On his 15th solo album, Paul Weller shows no desire to stop pushing the boundaries of experimentation.
Weller’s latest record, On Sunset, is his most daring release to date, yet is perhaps the most rounded and mesmerising of his glittering career.
There will always be blasts of old-school Weller that make cameo appearances. However, despite turning 62 in May, the modfather’s new material is made accessible to new admirers by a fresh and modern style.
Forever being anything but conventional, Weller introduces his latest LP with an episodic opener. ‘Mirror Ball’ is almost eight minutes of dynamism, with splashes of electro-pop, shimmering guitar, distortion and classical piano.
The opener is followed by ‘Baptiste’, a warm blend of soul and vintage rock that leans into an old-school style whilst retaining a fresh sound.
On ‘Old Father Tyme’, the music veteran invents his own brand of spacey soul that is both puzzling and excellent at the same time. The triumphant number is a stand-out, showcasing one of music’s true legends at his very best in an anthem tailor-made for the summer.
Title track ‘On Sunset’ runs the aforementioned close for the coveted prize that is being my favourite song on the album. Acoustic undertones compliment tussling injections of bongos and electric guitar before waves of gospel-sounding jazz are introduced.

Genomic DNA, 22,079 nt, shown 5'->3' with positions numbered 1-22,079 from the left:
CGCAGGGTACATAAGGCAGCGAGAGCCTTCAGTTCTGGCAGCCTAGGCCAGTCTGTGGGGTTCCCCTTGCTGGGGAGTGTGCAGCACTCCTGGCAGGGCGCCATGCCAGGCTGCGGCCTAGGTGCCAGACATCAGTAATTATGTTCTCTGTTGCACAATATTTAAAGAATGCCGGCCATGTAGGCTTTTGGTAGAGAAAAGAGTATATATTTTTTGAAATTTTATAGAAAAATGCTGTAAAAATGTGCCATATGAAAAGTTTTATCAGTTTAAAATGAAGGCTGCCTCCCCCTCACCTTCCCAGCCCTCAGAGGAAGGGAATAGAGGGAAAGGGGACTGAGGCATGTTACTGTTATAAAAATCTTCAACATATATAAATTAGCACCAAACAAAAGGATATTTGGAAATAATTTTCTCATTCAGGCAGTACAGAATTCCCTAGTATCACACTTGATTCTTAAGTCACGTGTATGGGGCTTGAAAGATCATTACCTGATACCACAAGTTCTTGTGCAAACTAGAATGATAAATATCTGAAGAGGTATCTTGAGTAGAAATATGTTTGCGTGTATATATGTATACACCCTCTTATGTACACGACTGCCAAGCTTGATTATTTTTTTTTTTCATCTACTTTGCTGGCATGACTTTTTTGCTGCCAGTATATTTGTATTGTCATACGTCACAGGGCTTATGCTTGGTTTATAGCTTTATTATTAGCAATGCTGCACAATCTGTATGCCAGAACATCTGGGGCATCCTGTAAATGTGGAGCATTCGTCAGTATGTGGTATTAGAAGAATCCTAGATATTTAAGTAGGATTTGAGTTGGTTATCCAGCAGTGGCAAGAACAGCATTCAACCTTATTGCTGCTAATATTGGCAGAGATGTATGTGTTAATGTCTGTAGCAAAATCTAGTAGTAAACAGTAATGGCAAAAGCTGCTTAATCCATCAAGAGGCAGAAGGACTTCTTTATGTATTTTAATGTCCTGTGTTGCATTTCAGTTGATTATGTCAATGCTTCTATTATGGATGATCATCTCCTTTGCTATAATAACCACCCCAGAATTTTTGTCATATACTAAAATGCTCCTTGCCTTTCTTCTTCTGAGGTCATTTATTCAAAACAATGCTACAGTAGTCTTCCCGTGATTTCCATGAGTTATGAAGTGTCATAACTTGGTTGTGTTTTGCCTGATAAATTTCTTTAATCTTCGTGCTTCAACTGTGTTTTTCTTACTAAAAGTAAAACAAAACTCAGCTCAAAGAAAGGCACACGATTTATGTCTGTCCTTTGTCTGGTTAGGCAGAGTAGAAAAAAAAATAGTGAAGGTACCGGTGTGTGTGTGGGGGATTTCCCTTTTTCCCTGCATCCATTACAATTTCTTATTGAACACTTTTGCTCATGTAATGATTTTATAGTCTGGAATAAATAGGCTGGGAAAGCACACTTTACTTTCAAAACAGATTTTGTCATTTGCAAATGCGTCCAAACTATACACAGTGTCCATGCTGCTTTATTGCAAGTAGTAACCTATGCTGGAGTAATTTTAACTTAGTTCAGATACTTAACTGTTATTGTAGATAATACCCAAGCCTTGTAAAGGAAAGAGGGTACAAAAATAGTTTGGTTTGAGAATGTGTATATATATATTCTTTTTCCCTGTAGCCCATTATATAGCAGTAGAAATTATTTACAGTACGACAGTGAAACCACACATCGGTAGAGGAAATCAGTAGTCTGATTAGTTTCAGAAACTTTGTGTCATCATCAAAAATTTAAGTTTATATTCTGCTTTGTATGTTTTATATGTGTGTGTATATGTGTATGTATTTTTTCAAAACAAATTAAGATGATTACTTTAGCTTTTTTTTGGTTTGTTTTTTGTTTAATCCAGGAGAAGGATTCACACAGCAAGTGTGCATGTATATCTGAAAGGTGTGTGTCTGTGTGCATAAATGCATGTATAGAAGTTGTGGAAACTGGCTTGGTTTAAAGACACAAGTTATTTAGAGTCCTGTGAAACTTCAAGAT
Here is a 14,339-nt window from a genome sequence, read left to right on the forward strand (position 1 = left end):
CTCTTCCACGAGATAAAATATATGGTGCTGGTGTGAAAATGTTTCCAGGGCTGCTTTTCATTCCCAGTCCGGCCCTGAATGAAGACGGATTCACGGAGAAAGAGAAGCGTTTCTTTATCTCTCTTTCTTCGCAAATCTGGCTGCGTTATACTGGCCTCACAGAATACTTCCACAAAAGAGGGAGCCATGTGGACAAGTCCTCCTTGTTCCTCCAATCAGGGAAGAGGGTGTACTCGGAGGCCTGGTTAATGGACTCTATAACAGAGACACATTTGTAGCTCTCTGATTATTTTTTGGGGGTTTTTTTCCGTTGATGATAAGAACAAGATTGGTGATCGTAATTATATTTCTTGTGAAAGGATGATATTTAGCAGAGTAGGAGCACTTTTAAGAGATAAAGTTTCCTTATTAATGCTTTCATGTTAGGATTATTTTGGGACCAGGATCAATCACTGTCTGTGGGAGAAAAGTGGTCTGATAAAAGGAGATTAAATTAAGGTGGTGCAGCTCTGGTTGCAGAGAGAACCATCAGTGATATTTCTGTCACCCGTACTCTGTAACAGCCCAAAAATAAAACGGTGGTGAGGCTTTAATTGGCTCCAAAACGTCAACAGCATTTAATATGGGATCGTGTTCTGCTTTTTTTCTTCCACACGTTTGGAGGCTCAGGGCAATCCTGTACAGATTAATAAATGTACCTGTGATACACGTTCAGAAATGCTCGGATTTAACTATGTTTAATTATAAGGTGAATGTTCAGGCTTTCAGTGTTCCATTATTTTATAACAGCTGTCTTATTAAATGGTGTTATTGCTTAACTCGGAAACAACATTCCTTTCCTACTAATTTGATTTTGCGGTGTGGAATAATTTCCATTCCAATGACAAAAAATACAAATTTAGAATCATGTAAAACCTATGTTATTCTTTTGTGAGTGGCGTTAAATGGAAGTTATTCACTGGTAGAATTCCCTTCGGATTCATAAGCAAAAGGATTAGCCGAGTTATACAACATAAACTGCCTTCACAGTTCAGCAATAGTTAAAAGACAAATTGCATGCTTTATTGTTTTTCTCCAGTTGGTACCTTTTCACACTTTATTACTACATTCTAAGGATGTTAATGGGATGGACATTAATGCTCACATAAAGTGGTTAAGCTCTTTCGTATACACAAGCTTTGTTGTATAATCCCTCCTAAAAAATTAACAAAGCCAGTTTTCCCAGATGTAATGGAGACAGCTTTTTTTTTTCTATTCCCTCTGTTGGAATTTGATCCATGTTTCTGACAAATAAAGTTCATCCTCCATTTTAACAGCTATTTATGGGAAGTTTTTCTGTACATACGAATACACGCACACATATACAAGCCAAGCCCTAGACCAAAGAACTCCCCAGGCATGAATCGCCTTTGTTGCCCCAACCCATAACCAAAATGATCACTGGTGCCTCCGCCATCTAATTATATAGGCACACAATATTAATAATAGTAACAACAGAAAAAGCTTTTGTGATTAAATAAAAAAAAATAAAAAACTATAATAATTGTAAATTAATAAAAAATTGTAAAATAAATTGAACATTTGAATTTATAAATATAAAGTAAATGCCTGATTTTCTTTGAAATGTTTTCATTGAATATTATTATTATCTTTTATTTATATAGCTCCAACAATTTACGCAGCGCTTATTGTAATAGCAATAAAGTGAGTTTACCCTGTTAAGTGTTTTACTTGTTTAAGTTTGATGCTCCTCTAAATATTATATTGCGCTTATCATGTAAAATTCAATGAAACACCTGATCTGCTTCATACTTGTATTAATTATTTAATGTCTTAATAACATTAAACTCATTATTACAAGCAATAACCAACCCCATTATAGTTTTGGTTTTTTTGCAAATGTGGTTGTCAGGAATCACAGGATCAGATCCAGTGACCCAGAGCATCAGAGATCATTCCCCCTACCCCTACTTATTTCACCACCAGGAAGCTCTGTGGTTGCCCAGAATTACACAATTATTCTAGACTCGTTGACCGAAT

Weller has gained a reputation for shining a light on new talent and does so again on this record. On ‘Earth Beat’, the sound of rain washes over the vocals of the modfather and R&B prodigy Col3trane, a North London prodigy tipped by many to be the next Frank Ocean.
The new material takes fans worlds away from the classic sounds of Weller’s earlier albums, and even further away from the work of The Jam and The Style Council. However, shunning ‘On Sunset’ will only deprive people of a fascinating insight into the creative mind of one of the world’s most talented musical heavyweights.
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